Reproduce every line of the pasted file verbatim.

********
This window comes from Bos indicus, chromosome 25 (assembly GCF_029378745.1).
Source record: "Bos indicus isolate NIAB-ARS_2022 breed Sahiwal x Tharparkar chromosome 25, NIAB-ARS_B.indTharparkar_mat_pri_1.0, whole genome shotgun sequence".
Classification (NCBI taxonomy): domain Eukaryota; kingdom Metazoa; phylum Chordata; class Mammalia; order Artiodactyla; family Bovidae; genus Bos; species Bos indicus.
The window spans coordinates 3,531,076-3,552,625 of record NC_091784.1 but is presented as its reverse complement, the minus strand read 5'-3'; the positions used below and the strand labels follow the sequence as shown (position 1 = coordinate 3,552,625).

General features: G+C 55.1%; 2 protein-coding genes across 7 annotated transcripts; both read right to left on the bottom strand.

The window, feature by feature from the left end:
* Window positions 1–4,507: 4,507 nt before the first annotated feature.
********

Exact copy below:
This window comes from Bos indicus, chromosome 25 (assembly GCF_029378745.1).
Source record: "Bos indicus isolate NIAB-ARS_2022 breed Sahiwal x Tharparkar chromosome 25, NIAB-ARS_B.indTharparkar_mat_pri_1.0, whole genome shotgun sequence".
Classification (NCBI taxonomy): domain Eukaryota; kingdom Metazoa; phylum Chordata; class Mammalia; order Artiodactyla; family Bovidae; genus Bos; species Bos indicus.
The window spans coordinates 3,531,076-3,552,625 of record NC_091784.1 but is presented as its reverse complement, the minus strand read 5'-3'; the positions used below and the strand labels follow the sequence as shown (position 1 = coordinate 3,552,625).

General features: G+C 55.1%; 2 protein-coding genes across 7 annotated transcripts; both read right to left on the bottom strand.

The window, feature by feature from the left end:
* Window positions 1–4,507: 4,507 nt before the first annotated feature.